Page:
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WRU and the Ladies!

WRU Group Chief Executive Martyn Phillips has pledged that the Welsh Rugby Union will continue to invest in growing women and girls’ rugby in Wales.

On the eve of International Women’s Day, and as Wales Women prepare to play their Six Nations match against Italy at Principality Stadium on Mothering Sunday ahead of the NatWest 6 Nations clash between Wales and Italy, Phillips is confident the popularity of the female game in Wales will continue to rise.

“I am thrilled that we have been able to give Wales Women the opportunity to play Italy Women at Principality Stadium on Sunday,” said Phillips.

“Speaking to Rowland Phillips and some of the girls, I know how much they are looking forward to the opportunity to play in such an iconic stadium and I’m sure they will produce a performance they can be proud of.”

While Wales Women will be focussed on the job in hand on Sunday, Rowland Phillips and his team can do that while building solid foundations for long-term improvement after qualifying for the 2021 Rugby World Cup at last summer’s global tournament in Ireland.

Martyn Phillips added,

“We have invested significantly in professional coaches, strength and conditioning and support staff to create a high performance environment and we will continue to build the women’s regional game to underpin the needs of the National Team.

“There is good news for the 7-a-side game too with a female Wales rugby sevens team travelling to Australia next month to compete alongside the men for the first time at the Commonwealth Games, an event that will bring huge interest to rugby union. Before that, head coach Nick Wakley will take the Wales Women Sevens squad to the Hong Kong Sevens World Series qualifier. Entry onto the World Series would be a real game changer for women’s rugby in Wales.

“On a community level, women and girls’ rugby in Wales has enjoyed a fantastic upturn in players, profile and interest in recent years. Last year, almost 10 000 girls played rugby across the 95 schools, colleges or  Universities with a WRU hub officer and the second season of girls-only rugby at the new cluster centres around Wales was another success with more than 2000 girls regularly taking part in rugby outside of the school environment. We have plans to continue to grow and strengthen these structures and opportunities in order to cater for the increased demand from girls to play rugby and allow that influx of players to translate into improved standards at the performance end of the game over the next four to eight years. We are also now working with partner organisations such as Urdd Gobaith Cymru and Girlguiding Cymru to grow the game.”

Wales Women head coach Rowland Phillips added,

“Women’s rugby is growing at a very quick pace in this country,” says Phillips. “This is an indication of how the WRU is really supporting us, and acknowledging that there’s a lot of interest and enthusiasm regarding the women’s game. We are already benefitting from an increase in standards with girls starting to play rugby at a younger age which is widening and improving the pool of regional players available to us.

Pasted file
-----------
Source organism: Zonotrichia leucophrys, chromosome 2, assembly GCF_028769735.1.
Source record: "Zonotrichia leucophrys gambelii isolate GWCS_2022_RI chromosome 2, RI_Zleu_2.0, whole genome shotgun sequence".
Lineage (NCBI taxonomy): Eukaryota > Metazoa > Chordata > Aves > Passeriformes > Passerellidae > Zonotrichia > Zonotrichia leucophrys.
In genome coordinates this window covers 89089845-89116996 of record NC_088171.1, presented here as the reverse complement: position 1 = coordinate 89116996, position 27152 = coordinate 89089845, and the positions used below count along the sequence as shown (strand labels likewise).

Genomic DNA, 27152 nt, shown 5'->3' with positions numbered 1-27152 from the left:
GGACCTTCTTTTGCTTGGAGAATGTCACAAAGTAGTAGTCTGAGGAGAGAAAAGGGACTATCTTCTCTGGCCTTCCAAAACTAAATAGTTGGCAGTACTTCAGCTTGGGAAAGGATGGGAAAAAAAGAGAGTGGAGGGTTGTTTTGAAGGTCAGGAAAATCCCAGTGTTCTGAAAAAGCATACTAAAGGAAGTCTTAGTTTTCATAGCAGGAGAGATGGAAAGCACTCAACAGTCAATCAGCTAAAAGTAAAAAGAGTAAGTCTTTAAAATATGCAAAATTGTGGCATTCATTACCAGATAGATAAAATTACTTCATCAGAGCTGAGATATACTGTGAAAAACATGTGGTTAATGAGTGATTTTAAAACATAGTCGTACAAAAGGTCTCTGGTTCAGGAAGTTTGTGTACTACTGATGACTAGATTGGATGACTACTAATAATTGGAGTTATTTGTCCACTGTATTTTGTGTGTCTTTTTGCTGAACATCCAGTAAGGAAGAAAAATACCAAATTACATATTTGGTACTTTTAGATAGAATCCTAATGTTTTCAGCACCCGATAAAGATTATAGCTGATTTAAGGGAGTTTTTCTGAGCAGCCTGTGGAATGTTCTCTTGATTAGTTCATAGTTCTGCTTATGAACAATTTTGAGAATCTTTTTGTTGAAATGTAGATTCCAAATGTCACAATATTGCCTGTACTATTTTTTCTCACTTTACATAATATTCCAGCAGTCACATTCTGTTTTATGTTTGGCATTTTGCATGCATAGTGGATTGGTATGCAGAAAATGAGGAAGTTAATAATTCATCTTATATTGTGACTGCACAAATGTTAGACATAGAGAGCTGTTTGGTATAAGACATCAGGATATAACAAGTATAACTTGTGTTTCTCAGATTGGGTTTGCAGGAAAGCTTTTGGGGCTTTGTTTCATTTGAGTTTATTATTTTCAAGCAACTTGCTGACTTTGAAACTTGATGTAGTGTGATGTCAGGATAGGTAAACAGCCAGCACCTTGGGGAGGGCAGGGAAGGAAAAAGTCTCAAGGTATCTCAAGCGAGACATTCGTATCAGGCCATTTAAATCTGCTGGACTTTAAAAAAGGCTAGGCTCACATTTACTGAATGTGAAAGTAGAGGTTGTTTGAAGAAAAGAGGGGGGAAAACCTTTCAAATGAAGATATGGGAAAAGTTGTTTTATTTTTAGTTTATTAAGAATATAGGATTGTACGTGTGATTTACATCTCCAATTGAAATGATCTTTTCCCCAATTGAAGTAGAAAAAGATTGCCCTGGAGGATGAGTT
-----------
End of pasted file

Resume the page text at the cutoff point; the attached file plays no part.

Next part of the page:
“It is an exciting period with the World Series qualifier and Commonwealth Games coming up and we are working hard to develop the skills and fitness of all our players for both sevens and the 15-a-side game.”

With the game being played on Mothering Sunday, and girls’ rugby participation numbers increasing across Wales, Rowland believes perceptions are certainly changing when it comes to mothers – and fathers – encouraging their daughters to play rugby.

“The way the game is going and being managed well with safety a top priority, I think parents are less reluctant to let their daughters play,” replies Phillips. “In fact, in my experience, all I’ve seen is mums – and dads – being supportive of their girls. It’s fantastic for them and for the game.”

For his daughter Carys, Wales’ captain, rugby was always going to be on the cards. Carys’ grandfather on her mother Sally’s side was Brian Thomas, a highly-regarded lock for Wales in the 1960s. As former Neath flanker (and Wales international himself) Rowland puts it:

“There wasn’t much resistance. I don’t think the ballet costume was ever taken out of the box! With an older brother, Lloyd, who was really keen on rugby too, Sally knew Carys was always going to choose rugby and was very supportive.”

Appropriately, there are two young mums in Phillips’ Wales Women squad – scrum-half Jade Knight and centre Kerin Lake.

“Being a mother and balancing work and international rugby on top of that is a lot of pressure,” says Phillips. “They’re both talented rugby players who cope with those challenges very professionally. I give great credit to them and the families who support them in a way that allows them to capitalise on their talent and hard work.”

Principality Stadium double header Sunday 11 March 
Wales Women v Italy Women’s Six Nations 11.45am
Wales v Italy NatWest 6 Nations  3pm